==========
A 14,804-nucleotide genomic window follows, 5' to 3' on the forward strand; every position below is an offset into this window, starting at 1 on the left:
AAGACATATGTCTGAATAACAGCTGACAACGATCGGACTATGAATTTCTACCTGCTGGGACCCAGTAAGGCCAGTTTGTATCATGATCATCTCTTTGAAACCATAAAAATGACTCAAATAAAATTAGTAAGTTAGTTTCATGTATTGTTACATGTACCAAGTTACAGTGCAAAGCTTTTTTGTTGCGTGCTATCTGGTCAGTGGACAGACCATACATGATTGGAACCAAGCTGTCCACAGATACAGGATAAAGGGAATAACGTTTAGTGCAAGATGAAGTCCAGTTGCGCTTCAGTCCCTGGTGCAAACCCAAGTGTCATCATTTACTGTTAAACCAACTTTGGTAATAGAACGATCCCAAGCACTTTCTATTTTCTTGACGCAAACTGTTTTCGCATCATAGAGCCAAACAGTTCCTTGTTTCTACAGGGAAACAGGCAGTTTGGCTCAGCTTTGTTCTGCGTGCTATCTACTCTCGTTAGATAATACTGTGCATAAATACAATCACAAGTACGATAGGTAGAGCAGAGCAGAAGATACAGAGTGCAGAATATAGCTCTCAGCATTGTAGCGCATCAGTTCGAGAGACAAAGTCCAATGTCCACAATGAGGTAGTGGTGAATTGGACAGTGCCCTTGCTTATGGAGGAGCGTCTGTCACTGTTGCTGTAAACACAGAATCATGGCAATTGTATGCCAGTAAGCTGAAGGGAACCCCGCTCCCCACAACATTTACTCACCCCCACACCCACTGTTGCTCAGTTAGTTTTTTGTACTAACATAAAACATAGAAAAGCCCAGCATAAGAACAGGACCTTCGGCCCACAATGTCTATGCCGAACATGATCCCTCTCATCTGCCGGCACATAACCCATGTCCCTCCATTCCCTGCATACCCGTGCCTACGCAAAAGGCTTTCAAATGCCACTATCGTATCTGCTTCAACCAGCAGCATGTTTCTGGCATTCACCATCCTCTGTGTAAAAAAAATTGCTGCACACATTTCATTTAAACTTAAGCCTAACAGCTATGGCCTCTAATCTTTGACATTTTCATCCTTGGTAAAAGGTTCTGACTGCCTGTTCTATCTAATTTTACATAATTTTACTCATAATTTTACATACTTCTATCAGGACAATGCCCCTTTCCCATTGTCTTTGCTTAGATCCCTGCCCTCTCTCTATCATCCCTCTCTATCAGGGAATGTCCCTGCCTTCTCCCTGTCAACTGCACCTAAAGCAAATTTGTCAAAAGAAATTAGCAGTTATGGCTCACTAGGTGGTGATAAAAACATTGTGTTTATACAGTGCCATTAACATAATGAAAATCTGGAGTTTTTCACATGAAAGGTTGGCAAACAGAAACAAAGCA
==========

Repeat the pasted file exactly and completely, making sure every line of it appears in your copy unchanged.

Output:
A 14,804-nucleotide genomic window follows, 5' to 3' on the forward strand; every position below is an offset into this window, starting at 1 on the left:
AAGACATATGTCTGAATAACAGCTGACAACGATCGGACTATGAATTTCTACCTGCTGGGACCCAGTAAGGCCAGTTTGTATCATGATCATCTCTTTGAAACCATAAAAATGACTCAAATAAAATTAGTAAGTTAGTTTCATGTATTGTTACATGTACCAAGTTACAGTGCAAAGCTTTTTTGTTGCGTGCTATCTGGTCAGTGGACAGACCATACATGATTGGAACCAAGCTGTCCACAGATACAGGATAAAGGGAATAACGTTTAGTGCAAGATGAAGTCCAGTTGCGCTTCAGTCCCTGGTGCAAACCCAAGTGTCATCATTTACTGTTAAACCAACTTTGGTAATAGAACGATCCCAAGCACTTTCTATTTTCTTGACGCAAACTGTTTTCGCATCATAGAGCCAAACAGTTCCTTGTTTCTACAGGGAAACAGGCAGTTTGGCTCAGCTTTGTTCTGCGTGCTATCTACTCTCGTTAGATAATACTGTGCATAAATACAATCACAAGTACGATAGGTAGAGCAGAGCAGAAGATACAGAGTGCAGAATATAGCTCTCAGCATTGTAGCGCATCAGTTCGAGAGACAAAGTCCAATGTCCACAATGAGGTAGTGGTGAATTGGACAGTGCCCTTGCTTATGGAGGAGCGTCTGTCACTGTTGCTGTAAACACAGAATCATGGCAATTGTATGCCAGTAAGCTGAAGGGAACCCCGCTCCCCACAACATTTACTCACCCCCACACCCACTGTTGCTCAGTTAGTTTTTTGTACTAACATAAAACATAGAAAAGCCCAGCATAAGAACAGGACCTTCGGCCCACAATGTCTATGCCGAACATGATCCCTCTCATCTGCCGGCACATAACCCATGTCCCTCCATTCCCTGCATACCCGTGCCTACGCAAAAGGCTTTCAAATGCCACTATCGTATCTGCTTCAACCAGCAGCATGTTTCTGGCATTCACCATCCTCTGTGTAAAAAAAATTGCTGCACACATTTCATTTAAACTTAAGCCTAACAGCTATGGCCTCTAATCTTTGACATTTTCATCCTTGGTAAAAGGTTCTGACTGCCTGTTCTATCTAATTTTACATAATTTTACTCATAATTTTACATACTTCTATCAGGACAATGCCCCTTTCCCATTGTCTTTGCTTAGATCCCTGCCCTCTCTCTATCATCCCTCTCTATCAGGGAATGTCCCTGCCTTCTCCCTGTCAACTGCACCTAAAGCAAATTTGTCAAAAGAAATTAGCAGTTATGGCTCACTAGGTGGTGATAAAAACATTGTGTTTATACAGTGCCATTAACATAATGAAAATCTGGAGTTTTTCACATGAAAGGTTGGCAAACAGAAACAAAGCA